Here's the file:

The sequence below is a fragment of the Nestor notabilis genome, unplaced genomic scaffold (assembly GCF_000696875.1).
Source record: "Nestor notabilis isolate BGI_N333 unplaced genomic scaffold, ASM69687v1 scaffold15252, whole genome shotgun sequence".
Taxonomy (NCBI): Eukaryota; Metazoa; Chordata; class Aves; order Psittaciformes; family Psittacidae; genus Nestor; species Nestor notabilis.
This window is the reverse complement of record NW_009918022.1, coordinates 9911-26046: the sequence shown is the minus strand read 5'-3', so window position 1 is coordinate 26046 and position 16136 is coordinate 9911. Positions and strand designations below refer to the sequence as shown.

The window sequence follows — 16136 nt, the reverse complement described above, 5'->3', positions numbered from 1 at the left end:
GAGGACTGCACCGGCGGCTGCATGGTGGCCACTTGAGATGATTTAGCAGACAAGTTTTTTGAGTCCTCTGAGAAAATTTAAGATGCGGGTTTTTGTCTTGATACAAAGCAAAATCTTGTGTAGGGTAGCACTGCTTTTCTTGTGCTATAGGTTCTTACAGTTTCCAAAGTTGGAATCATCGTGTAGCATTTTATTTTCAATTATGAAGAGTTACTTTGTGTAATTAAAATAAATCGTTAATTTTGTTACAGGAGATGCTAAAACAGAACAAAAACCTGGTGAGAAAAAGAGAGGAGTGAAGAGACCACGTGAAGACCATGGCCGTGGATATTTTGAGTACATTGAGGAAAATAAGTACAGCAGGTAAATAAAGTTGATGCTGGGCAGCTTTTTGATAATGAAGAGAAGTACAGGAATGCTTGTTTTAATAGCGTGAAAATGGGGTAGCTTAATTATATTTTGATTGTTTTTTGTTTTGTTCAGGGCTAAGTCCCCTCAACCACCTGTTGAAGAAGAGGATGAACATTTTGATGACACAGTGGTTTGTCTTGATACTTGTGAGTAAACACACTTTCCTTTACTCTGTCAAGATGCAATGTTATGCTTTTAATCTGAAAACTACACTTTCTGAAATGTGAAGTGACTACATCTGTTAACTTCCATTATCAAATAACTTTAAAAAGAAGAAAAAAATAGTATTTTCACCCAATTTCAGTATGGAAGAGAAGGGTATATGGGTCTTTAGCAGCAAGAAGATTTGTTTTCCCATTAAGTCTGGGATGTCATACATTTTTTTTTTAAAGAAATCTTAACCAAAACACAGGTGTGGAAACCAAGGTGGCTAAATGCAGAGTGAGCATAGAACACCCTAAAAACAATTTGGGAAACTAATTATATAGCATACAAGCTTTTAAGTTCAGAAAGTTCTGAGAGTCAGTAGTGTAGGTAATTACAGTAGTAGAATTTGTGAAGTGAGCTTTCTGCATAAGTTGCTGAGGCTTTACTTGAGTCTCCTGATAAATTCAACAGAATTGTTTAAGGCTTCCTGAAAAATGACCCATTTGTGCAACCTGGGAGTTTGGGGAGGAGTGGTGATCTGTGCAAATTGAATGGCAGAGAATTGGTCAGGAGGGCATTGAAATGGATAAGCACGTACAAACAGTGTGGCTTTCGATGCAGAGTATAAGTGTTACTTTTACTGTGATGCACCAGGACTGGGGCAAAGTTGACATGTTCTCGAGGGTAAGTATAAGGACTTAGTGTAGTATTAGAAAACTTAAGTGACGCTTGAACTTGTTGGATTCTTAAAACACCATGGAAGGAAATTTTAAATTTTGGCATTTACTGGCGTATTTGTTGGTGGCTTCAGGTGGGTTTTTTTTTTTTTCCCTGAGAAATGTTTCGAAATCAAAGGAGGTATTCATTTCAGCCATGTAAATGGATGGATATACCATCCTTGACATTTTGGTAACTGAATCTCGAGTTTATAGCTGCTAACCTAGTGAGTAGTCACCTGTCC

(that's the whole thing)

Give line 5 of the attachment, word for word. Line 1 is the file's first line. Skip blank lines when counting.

The window sequence follows — 16136 nt, the reverse complement described above, 5'->3', positions numbered from 1 at the left end: